You do not need separate wires for brake lights, the turn signals and brake lights are the same filament. When you brake and turn, the corresponding brake light will blink.
I suggest to use 10 gauge for the ground, 10 gauge for the charge line, and 12 gauge for the brake wiring.
My charge line doubles as a power supply for an electric tongue jack, and also for the breakaway switch. It is fused near the battery by a 40A fuse. The tongue jack has it's own fuse.
The charge line runs directly to the batteries, through the 40A fuse. The converter also runs to the batteries, is basically paralleled to the charge line. It is quite simple, really.
I chose a 60A intellipower, with charge wizard. Bought it from a forum member, who sells them at a discount to other forum members. I forget his handle right now.
A good, solid chassis ground to the 7-way plug is key to a reliably functioning system. I connected my ground wire to one of the ribs of the shell, and applied protective grease to avoid future corrosion.
My wiring supplies, grommets, and fuse box, fuses etc. came from www.waytekwire.com and www.wurthusa.com
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Old 10-26-2005, 08:19 AM   #25
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There are really good wiring diagrams on the Airstream web site in the owners manuals for the newer trailers.They include wire gauge and color coding.I used them to plan the wiring in my '61.
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Old 10-26-2005, 08:21 AM   #26
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I used this plug and color code:
Attached Files
File Type: pdf 7wayplug1966-81.pdf (9.0 KB, 93 views)
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Old 10-26-2005, 08:49 AM   #27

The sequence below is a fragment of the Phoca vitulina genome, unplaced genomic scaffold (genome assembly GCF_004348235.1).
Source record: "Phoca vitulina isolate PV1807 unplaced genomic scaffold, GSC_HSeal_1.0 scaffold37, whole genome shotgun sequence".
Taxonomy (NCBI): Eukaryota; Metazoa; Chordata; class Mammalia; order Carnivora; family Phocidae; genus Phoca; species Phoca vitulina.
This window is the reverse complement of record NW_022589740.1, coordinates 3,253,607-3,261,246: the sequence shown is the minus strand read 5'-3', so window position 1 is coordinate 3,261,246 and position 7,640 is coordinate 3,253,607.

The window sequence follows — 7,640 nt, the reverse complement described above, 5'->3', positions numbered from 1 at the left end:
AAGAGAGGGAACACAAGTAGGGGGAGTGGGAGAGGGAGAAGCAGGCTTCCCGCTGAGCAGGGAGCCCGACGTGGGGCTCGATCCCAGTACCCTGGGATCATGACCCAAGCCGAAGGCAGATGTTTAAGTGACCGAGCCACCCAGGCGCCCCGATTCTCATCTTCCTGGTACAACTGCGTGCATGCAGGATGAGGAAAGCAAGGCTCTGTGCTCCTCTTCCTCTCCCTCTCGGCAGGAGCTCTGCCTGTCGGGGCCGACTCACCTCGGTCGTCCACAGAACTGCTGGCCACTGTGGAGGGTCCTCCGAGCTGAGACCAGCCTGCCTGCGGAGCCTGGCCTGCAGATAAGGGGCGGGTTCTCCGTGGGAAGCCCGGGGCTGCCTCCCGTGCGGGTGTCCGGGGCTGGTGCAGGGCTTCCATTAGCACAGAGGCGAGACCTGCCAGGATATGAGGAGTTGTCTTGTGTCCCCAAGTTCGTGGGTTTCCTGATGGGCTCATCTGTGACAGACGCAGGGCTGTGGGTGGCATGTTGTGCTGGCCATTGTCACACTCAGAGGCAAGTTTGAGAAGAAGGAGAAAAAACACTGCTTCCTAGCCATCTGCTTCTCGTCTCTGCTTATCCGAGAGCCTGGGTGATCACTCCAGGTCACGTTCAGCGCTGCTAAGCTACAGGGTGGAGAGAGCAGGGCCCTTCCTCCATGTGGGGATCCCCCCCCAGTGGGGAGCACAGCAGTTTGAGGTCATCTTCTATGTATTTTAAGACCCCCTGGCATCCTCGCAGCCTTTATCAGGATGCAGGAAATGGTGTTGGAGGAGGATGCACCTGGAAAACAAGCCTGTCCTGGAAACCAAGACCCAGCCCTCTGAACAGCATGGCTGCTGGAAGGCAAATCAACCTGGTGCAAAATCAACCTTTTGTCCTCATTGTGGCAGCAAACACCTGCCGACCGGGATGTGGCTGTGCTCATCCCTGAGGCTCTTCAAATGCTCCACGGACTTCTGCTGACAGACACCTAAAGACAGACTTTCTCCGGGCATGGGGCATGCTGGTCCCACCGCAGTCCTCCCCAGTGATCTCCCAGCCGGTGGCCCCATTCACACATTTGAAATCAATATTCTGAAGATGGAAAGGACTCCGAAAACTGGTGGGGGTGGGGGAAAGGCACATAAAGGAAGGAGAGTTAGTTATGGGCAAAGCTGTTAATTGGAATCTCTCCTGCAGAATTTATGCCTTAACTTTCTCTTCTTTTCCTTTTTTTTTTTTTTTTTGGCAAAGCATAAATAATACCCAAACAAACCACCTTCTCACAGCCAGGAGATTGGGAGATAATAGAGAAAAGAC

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Uwe,

That plug diagram is just weird. Why didn't you go to the current standard?
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Old 10-26-2005, 08:59 AM   #28
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Uwe,

That plug diagram is just weird. Why didn't you go to the current standard?
I used the 7-pin round because it is a far superior connection. The 7-pin flat only carry 20A max, and are very prone to corrosion.
The 7-pin round are the same as found on the front skin of Airstreams from the 70's.
I needed a very solid power transfer for my electric/hydraulic brake system, and this is the only connection that is "legal" for 30A continuous use.
Maybe the diagram is weird, the 7-way round pin plug is definitely not.
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Old 10-26-2005, 10:45 AM   #29
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Uwe,
I agree with the round plug thing, it's the colors I think are unusual.
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Old 10-26-2005, 11:18 AM   #30
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ok, so where do i get the umbilical with the plug, then? my truck is wired with the 7 way flat connectors...

oh wait... i know....

eBay!

http://cgi.ebay.com/ebaymotors/4Y-BA...spagenameZWD1V

or

http://cgi.ebay.com/ebaymotors/BARGM...spagenameZWD1V
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Old 10-26-2005, 12:46 PM   #31
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Also sorry to break in but a question about the dual refrigerator. Because of the use of propane does the refrigerator require piping and vent to the roof or can you vent out the side using the old heater vent.
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Old 10-26-2005, 01:37 PM   #32
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If you go to the Dometic website, they have very specific requirements for the distance between the lower inlet and upper exhaust.

I'm sure this is to ensure that there is enough 'draft' to adequately remove heat.

So I guess I would have to vote no.
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Old 10-26-2005, 05:20 PM   #33
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Quote:
Originally Posted by markdoane
Uwe,
I agree with the round plug thing, it's the colors I think are unusual.
Actually, i think I did go with the current standard of the wiring, but had to convert it to the colors on the 7-pin round..and used the Airstream standard on the trailer end for this, so any unmolested Airstream umbilical cord with the 7-pin round trailer connector would work on my trailer.